Sep 132014

Reference ID Created Released Classification Origin
05MANILA1960 2005-04-29 09:39 2011-08-30 01:44 CONFIDENTIAL Embassy Manila
This record is a partial extract of the original cable. The full text of the original cable is not available.
C O N F I D E N T I A L SECTION 01 OF 04 MANILA 001960



E.O. 12958: DECL: 04/29/2015

Classified By: (U) Political Officer Paul O’Friel
for reasons 1.4(b) and (d).

¶1. (C) SUMMARY. Under the personal direction of Defense
Secretary Cruz, Philippine Defense Reform (PDR) is moving to

the implementation phase. The GRP has requested three
additional US experts to complement the nine already in place
to carry out an ambitious, but well thought through agenda of
reforms ranging from logistics to operations. The April 28
US-RP progress review discussions included for the first time
Australia, which the GRP believes can play a complementary or
“niche” role in PDR. Secretary Cruz plans to attend the
upcoming annual Shangri-La Dialogue in Singapore. We
recommend the senior US officials set aside time in Singapore
to engage Cruz on PDR and other strategic defense issues.

——————————————— —

¶2. (SBU) Secretary of National Defense Cruz meet at length
on April 28 with the US Executive Steering Committee before
the start of the PDR progress review later that day. The US
delegation was composed of Defense Security Cooperation
Agency (DSCA) Director for Middle East, Asia, and North
Africa Ed Ross, Office of the Secretary of
Defense/International Security Affairs Principal Director for
Asian Pacific Affairs Brigadier General John Allen, Joint
Staff Deputy Director for Asia Brigadier General Jeff
Remington, and US Pacific Command J4 (Logistics) Brigadier
General James Kennon. In the pre-brief with Cruz,
Ambassador Ricciardone stressed the importance of PDR to the
US-Philippine defense relationship. He urged the Philippine
Defense Secretary and the Armed Forces of the Philippines
(AFP) leadership to err on the side of boldness in pursuing
reform. The AFP and Department of National Defense (DND)
were the only key institutions in the Philippines with an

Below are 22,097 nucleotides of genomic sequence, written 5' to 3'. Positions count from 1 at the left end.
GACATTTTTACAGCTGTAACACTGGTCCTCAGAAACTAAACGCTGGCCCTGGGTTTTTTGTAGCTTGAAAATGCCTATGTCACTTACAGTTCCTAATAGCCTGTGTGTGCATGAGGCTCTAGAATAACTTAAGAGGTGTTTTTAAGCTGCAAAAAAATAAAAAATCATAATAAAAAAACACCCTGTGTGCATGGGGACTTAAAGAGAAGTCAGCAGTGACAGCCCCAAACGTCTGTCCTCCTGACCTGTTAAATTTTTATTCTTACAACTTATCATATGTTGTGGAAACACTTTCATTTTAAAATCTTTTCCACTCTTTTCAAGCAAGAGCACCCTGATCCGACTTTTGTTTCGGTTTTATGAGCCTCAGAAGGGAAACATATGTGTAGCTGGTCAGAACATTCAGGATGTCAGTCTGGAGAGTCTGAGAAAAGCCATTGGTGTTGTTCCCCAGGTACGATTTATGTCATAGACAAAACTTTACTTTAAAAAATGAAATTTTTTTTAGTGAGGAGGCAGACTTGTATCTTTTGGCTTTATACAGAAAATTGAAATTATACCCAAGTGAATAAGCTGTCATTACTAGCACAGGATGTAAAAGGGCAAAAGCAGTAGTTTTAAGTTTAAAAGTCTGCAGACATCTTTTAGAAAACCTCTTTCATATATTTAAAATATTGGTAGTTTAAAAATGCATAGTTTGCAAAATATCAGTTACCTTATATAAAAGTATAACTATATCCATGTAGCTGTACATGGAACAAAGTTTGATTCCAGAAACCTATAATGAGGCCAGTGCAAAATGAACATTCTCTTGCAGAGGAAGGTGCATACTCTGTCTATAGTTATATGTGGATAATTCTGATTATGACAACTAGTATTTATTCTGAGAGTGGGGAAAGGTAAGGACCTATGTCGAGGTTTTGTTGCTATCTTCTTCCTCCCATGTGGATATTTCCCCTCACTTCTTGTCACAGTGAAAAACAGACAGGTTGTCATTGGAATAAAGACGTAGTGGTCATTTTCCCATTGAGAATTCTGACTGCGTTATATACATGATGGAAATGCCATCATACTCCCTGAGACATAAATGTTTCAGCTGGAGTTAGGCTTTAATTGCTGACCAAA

action plan for reform. If they succeeded, they could blaze
a path for other institutions, such as the Philippine
National Police (PNP) and the judiciary, to follow.

¶3. (SBU) Cruz expressed appreciation for US support, saying
he believed the effort was achievable, sensible, and long
overdue. DSCA Director Ed Ross, the chair of the US
Executive Steering Committee, noted while PDR was off to a
good start, a tremendous amount of work remained to be done
to ensure reforms in the AFP penetrated down to the common
soldier. Responding to this point, AFP Chief of Staff
General Efren Abu emphasized his commitment to implement PDR
and ensure individual soldiers understood “what we’re doing
and why.”

¶4. (C) Secretary Cruz said that he was achieving success by
moving systematically to reach out to other elements of the
Philippine government. The Department of Management and
Budget (DMB) had previously been reluctant to approve
disbursement of even appropriated funds. Reassured by the
seriousness of the PDR effort, the DMB had begun to loosen
its purse strings and had started to allocate P460 million
(roughly $7.9 million) each month to the Modernization Trust
Fund, something it had refused to do for four years. “It is
important bureaucratically to get DMB and the National
Economic Development Agency (NEDA) involved in the process,”
Cruz stated.


¶5. (C) Noting Secretary Cruz’s discussions on PDR with the
Australian defense staff during his April 9-16 visit to
Canberra, BG Allen stated it was a useful and very positive
development to have the Australians involved. (Note: The
Australian Defense Attache and a Political Officer of the
Australian Embassy attended the general discussions, and also
met earlier with the US team. End note.) It was important